If you’re a small business, one of the best ways to capitalize on your size is to play up the personal aspect. Best way to do this? Create a blog on your site.
But even the most 2.0 literate of us have trouble creating something that’ll boost your search profile and give your visitors something consistently compelling to read. The ideal blog ticks three boxes
- It’s free: The blog is there for everyone to read.
- It’s frequently updated: the blog is maintained regularly, preferably by a number of people
- It’s good: Most importantly, it offers relevant, up-to-date information that its readers find valuable
Interestingly, the companies that are most in need of a ‘human touch’ are the larger ones. Given the size of some of these organizations, the challenge for them to create a blog that dispels the ‘corporate monolith’ feel is a big one. It’s particularly useful, then, to see how they go about it, and to note where they succeed and where their blogs fall flat.
A good example is the Telstra enterprise blog. With a large list of contributors, the blog is centered around developments in communication technology and the effects these have on consumers. Inevitably, the posts make much of Telstra’s value in this field. Despite this, the blog is well written and inventive makes for informative reading. It’s particularly useful if you find it difficult keeping abreast of overarching developments in the world of communications.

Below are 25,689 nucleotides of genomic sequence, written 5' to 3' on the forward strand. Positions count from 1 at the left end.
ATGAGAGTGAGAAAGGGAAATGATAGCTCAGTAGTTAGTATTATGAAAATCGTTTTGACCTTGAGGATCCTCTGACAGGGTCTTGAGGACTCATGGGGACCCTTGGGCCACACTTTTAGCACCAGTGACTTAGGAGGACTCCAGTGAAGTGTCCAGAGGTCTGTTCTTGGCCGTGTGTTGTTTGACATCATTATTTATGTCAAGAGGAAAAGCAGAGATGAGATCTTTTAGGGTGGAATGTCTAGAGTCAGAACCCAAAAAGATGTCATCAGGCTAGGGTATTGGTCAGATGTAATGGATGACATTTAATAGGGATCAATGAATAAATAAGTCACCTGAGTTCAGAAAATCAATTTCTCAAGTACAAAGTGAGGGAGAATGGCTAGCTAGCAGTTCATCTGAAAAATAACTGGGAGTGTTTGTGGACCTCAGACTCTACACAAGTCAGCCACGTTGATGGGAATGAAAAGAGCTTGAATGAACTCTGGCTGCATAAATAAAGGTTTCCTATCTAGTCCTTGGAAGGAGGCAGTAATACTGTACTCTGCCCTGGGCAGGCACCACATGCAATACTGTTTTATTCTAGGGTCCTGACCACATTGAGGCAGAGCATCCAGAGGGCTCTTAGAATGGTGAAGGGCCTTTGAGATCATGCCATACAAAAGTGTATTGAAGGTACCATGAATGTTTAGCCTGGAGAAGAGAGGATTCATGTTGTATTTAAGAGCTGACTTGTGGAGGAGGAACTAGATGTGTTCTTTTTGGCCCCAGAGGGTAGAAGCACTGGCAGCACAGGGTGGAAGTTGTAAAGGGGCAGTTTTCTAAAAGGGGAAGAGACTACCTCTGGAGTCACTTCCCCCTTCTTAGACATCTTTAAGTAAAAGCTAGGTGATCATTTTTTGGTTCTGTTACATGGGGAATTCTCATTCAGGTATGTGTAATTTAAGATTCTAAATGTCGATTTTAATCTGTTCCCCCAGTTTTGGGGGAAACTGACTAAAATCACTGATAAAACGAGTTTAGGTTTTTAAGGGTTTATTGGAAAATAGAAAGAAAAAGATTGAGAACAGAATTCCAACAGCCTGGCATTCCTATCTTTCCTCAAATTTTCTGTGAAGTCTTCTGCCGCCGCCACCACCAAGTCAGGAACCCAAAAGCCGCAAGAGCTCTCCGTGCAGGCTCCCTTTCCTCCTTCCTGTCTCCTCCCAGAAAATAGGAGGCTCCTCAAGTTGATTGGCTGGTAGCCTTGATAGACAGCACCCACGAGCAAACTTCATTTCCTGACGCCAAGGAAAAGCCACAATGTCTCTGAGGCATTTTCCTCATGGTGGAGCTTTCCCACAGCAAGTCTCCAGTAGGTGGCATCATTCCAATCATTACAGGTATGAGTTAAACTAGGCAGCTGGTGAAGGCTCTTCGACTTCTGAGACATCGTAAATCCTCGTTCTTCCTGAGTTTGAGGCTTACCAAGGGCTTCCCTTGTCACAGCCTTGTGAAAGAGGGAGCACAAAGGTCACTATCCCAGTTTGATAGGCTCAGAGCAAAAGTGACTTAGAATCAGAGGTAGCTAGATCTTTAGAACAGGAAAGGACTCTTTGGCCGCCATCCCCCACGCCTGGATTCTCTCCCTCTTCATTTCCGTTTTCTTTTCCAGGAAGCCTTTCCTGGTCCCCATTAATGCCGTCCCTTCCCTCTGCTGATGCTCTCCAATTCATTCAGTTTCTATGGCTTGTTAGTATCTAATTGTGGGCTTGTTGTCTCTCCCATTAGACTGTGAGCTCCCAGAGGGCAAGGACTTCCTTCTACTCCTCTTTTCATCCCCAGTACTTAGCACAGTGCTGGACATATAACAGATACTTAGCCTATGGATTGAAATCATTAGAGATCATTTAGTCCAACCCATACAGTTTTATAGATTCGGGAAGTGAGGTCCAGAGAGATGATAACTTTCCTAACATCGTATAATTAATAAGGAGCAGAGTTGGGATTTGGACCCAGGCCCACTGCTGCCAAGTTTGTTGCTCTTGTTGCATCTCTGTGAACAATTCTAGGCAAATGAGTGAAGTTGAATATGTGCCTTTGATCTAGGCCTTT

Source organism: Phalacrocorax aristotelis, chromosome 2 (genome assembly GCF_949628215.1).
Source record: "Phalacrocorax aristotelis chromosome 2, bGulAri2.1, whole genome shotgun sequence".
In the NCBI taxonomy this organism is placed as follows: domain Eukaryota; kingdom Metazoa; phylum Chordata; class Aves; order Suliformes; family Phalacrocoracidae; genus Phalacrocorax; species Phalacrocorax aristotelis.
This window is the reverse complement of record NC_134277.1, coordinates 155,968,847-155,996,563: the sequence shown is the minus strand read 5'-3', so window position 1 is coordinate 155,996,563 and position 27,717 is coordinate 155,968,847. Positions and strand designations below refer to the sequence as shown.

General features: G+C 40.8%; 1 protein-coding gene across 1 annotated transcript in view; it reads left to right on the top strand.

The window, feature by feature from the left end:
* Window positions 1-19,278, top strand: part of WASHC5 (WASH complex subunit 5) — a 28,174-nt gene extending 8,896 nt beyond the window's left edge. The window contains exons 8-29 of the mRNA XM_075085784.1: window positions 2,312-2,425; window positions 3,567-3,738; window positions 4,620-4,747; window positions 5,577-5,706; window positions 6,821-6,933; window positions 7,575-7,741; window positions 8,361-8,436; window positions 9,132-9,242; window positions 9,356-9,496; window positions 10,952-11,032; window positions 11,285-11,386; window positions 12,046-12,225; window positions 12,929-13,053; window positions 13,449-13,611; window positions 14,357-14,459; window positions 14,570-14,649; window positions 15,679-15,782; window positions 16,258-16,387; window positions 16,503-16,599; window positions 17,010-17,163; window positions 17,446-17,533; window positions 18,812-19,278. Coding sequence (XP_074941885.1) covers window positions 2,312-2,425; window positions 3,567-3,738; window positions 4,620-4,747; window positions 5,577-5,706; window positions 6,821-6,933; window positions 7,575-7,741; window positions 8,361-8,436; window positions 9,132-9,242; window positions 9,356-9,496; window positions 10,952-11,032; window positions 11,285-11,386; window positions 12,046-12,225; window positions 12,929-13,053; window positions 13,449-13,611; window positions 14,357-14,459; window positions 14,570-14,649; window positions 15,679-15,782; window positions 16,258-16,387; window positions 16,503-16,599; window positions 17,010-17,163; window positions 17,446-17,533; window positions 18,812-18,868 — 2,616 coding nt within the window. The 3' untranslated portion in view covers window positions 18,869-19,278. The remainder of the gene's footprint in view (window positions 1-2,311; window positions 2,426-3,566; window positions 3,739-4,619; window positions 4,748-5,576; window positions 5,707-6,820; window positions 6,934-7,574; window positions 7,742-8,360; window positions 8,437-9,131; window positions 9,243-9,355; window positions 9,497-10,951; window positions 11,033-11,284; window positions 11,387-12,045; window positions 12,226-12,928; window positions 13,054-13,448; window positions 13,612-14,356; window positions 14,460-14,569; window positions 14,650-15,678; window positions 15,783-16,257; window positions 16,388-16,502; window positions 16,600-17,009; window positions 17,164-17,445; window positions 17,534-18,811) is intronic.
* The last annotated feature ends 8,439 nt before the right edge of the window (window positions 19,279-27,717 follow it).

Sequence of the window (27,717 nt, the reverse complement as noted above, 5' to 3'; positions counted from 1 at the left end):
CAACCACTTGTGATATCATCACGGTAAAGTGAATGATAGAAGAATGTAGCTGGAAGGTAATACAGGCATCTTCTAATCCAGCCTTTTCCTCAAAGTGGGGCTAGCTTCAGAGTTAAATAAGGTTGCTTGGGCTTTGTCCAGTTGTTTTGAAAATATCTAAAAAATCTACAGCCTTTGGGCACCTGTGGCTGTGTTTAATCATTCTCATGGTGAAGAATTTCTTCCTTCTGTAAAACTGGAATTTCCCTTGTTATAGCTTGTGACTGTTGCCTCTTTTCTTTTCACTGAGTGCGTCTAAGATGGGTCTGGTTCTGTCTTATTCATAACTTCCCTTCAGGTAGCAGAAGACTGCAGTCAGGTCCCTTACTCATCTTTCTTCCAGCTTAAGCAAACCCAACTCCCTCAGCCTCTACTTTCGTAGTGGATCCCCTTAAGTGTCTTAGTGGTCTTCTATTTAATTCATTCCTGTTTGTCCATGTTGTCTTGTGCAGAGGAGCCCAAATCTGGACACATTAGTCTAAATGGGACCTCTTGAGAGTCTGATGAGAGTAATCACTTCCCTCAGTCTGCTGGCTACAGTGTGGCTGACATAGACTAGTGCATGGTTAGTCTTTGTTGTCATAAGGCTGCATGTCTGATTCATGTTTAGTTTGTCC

The NRMA motoring blog approaches the balance between business promotion and reader interest very carefully. Shameless self-promotion would be an easy trap for an insurance blog to fall into. Luckily, this blog has someone clever writing it. Everyone who drives feels strongly about certain issues, be they school zones, roundabouts, how to use GPS etc., and here all of these are addressed in an engaging and provocative way whilst subtly referencing NRMA products.
If you’re concerned about the time it takes to upload new content, maybe you should take a card from the Air Asia pack. This blog consists primarily of posts by its employees about their global holiday experiences, so it reads like a travel blog. It also encourages customers to contribute blog posts about their travels with the airline, offering travel prize-packs as incentive. It solves the ‘talking about your business’ vibe that many blogs have, as well as increasing the personal feel of the site by getting customers to read what other customers have said about their experiences using the airline.
As is Dr. Christine Bennetts (MBF’s chief medical officer) health tips blog on the MBF website. This is another blog that offers completely free, informed information that is relevant to reader’s contemporary health concerns. The content is at once personally valuable and related to the product of it’s parent site, although it avoids explicit promotion entirely.
Which do you think best achieves the goals of a business blog?